Dēmos · Classical Athenian Democracy · a Stoa Publication
→ § 52 (Dem. 41).
Craig Gibson, trans., edition of April 30, 2003
page 53 of 58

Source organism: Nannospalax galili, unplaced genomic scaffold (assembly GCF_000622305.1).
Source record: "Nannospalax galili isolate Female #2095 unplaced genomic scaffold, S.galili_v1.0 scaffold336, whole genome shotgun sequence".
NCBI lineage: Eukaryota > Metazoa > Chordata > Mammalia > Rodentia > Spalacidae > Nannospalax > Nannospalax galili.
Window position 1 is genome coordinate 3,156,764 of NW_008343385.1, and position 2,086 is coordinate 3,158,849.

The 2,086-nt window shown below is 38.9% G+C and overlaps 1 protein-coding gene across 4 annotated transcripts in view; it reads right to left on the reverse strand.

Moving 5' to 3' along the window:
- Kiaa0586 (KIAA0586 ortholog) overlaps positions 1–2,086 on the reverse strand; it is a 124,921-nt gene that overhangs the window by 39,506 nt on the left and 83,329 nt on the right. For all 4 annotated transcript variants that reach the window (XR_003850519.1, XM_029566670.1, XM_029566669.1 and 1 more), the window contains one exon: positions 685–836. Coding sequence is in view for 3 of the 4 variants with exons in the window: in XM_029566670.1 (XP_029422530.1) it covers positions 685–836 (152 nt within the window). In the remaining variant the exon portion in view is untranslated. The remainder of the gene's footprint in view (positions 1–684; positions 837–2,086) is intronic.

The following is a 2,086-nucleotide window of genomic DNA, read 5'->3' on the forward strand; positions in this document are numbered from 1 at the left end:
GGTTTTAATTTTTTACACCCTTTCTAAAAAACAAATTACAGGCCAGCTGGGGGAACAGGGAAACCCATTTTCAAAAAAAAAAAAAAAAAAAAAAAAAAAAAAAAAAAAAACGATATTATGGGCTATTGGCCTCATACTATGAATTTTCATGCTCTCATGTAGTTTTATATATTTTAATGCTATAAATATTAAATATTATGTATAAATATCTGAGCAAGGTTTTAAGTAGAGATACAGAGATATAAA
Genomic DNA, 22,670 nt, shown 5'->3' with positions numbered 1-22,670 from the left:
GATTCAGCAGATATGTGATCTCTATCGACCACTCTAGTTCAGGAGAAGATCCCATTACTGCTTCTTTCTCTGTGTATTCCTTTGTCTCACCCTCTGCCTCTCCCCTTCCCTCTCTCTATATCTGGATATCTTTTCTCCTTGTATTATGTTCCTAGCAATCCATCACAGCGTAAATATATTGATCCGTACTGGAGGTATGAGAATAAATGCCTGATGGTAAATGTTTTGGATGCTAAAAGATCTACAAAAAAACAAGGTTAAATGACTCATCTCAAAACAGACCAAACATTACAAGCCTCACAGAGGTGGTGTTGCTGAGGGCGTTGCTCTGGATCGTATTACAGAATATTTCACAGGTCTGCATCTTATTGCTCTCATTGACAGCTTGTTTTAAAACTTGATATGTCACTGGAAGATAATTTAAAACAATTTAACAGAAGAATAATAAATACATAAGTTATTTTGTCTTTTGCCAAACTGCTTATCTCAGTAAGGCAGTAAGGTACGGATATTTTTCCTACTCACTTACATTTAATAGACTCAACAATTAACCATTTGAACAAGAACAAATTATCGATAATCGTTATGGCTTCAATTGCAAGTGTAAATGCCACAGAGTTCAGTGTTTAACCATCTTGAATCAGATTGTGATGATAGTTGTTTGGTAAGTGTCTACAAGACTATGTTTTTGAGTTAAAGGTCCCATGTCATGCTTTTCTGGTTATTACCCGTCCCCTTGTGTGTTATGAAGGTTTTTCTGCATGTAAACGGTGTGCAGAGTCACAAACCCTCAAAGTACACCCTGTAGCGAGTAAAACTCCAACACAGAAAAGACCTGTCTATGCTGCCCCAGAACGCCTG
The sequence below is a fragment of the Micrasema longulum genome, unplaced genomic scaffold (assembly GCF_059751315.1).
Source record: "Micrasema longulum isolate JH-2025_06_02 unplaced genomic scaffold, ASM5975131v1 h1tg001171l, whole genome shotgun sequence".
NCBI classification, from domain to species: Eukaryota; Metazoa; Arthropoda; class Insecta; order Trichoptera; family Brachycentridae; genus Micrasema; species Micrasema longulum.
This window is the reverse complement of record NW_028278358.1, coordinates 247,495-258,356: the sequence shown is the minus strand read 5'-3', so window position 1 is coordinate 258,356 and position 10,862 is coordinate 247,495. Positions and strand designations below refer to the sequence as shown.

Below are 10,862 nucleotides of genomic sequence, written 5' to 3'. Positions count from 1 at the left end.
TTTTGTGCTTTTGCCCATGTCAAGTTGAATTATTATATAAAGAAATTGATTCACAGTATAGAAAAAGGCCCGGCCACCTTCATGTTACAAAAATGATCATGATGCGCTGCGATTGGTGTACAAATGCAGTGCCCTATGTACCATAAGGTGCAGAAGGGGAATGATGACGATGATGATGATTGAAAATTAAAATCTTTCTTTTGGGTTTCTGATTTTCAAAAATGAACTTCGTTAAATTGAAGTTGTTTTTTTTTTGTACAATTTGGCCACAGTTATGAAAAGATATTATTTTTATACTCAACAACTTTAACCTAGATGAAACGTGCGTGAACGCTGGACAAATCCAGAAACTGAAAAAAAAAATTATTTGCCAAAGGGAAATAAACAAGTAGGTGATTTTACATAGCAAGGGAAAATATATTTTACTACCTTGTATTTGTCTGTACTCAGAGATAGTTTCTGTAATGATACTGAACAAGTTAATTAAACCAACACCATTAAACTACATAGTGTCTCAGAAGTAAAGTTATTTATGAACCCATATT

(1) Polyeuctus, an Athenian man, was the father of two daughters. He initially gave the younger one to Leocrates, and later to Spudias, and he gave the older one to the plaintiff in this case against Spudias. (2) Polyeuctus then died, leaving his daughters an estate to share. The husband of the older daughter says that forty mnae were agreed upon for the dowry. However (according to him), the whole amount was not handed over immediately; there was an outstanding debt of ten mnae. While he was still alive, Polyeuctus agreed that he was responsible for this debt, and when he was about to die, he agreed to separate the house from the rest of the estate and apply it toward the debt. But Spudias demands that the house, just like everything else, be included among their common property. (3) This is the most important of the points in dispute in the speech, but the plaintiff also accuses Spudias of other things. For he says that Spudias owed money to Polyeuctus and the older daughter but did not pay it back as required. (4) But in response to Spudias’ claim that he, too, received thirty mnae as a dowry, the speaker says that it was entirely at Polyeuctus’ discretion, if he wished, to give a larger dowry to one of the daughters rather than giving an equal dowry to both of them, and then he proves that Spudias is even lying about this; for he says that Spudias received thirty mnae in silver, ten in clothing, and some gold coins which (as he says) are worth more than ten mnae.
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